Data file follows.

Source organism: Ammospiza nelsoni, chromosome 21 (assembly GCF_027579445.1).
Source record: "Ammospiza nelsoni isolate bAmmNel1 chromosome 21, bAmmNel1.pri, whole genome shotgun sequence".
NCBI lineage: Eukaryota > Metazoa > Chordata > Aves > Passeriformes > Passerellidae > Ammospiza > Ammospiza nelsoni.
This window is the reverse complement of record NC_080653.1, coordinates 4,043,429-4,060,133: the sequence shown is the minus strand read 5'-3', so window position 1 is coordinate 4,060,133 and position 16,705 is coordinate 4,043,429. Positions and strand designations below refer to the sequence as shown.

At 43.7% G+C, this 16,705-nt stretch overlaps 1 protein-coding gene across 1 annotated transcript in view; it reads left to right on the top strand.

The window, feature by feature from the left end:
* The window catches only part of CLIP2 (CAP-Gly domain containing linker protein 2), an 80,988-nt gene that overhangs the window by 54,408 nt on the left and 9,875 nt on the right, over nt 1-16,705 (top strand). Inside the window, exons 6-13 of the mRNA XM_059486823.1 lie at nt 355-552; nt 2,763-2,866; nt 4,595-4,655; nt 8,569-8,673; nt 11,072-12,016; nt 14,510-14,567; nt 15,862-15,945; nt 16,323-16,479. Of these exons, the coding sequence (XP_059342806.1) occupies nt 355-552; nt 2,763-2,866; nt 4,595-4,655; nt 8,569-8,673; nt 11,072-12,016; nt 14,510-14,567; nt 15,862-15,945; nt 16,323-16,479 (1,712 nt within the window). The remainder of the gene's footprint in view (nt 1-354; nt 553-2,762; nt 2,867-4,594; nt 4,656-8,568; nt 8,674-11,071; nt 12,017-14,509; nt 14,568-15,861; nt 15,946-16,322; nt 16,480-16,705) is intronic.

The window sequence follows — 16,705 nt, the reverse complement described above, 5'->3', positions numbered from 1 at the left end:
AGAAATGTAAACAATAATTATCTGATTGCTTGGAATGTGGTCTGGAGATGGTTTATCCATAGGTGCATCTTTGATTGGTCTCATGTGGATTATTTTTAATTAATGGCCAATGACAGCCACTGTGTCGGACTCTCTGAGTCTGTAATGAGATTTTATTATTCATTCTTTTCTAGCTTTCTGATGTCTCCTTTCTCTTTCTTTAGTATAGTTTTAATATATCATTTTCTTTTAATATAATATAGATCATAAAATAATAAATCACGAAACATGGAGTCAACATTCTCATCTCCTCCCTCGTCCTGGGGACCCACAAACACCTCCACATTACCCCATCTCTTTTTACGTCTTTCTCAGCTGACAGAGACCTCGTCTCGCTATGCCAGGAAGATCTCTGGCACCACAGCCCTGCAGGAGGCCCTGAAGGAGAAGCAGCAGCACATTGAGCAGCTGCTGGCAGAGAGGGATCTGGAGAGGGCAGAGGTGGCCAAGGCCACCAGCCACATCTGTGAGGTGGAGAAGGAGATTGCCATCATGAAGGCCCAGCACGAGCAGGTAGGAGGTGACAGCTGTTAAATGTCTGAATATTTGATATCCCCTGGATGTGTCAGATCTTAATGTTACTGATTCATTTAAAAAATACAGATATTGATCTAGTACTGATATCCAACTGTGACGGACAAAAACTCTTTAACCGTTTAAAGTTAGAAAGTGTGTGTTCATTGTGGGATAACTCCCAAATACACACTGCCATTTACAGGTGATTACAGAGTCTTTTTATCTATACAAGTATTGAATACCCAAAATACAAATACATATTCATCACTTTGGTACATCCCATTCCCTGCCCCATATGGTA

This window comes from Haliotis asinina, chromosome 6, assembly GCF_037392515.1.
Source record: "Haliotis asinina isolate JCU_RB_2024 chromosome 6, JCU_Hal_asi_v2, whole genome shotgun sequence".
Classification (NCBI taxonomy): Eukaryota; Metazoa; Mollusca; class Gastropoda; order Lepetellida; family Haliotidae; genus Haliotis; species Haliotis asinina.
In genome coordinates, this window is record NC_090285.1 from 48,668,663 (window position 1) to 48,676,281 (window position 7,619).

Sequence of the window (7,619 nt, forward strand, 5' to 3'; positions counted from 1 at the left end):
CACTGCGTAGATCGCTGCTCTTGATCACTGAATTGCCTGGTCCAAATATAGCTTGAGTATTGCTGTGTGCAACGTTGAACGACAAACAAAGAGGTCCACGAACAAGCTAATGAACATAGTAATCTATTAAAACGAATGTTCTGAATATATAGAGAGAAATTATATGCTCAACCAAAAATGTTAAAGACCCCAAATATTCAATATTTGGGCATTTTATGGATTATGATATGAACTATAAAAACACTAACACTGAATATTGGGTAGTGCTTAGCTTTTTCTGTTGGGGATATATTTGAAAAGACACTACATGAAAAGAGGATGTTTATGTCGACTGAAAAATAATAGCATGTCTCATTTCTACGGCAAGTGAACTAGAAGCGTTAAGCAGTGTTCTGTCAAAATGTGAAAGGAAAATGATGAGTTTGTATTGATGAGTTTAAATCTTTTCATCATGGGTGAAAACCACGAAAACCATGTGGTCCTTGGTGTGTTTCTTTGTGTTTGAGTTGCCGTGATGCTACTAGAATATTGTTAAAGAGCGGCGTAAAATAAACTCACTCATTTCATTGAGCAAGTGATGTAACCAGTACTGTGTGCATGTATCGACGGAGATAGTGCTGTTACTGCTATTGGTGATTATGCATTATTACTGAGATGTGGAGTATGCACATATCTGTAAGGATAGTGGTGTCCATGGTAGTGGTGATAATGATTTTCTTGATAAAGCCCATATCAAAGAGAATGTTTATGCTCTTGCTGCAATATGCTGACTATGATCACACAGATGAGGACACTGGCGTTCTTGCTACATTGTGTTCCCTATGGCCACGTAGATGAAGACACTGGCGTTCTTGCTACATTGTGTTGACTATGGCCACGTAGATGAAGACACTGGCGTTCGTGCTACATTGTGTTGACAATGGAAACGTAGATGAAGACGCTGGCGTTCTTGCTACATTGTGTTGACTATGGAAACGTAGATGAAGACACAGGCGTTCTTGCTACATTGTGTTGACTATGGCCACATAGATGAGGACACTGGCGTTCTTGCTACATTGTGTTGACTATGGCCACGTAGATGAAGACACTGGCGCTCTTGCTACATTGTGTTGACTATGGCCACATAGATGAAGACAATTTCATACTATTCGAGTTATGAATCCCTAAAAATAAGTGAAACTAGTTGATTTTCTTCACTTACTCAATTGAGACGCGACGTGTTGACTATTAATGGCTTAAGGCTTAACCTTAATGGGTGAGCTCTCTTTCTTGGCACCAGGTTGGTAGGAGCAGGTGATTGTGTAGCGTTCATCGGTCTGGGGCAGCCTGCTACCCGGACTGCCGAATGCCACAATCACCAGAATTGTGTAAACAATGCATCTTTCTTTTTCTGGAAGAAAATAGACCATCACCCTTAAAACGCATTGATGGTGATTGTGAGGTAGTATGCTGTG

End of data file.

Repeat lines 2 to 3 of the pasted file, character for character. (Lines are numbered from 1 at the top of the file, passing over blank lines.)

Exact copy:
Source record: "Ammospiza nelsoni isolate bAmmNel1 chromosome 21, bAmmNel1.pri, whole genome shotgun sequence".
NCBI lineage: Eukaryota > Metazoa > Chordata > Aves > Passeriformes > Passerellidae > Ammospiza > Ammospiza nelsoni.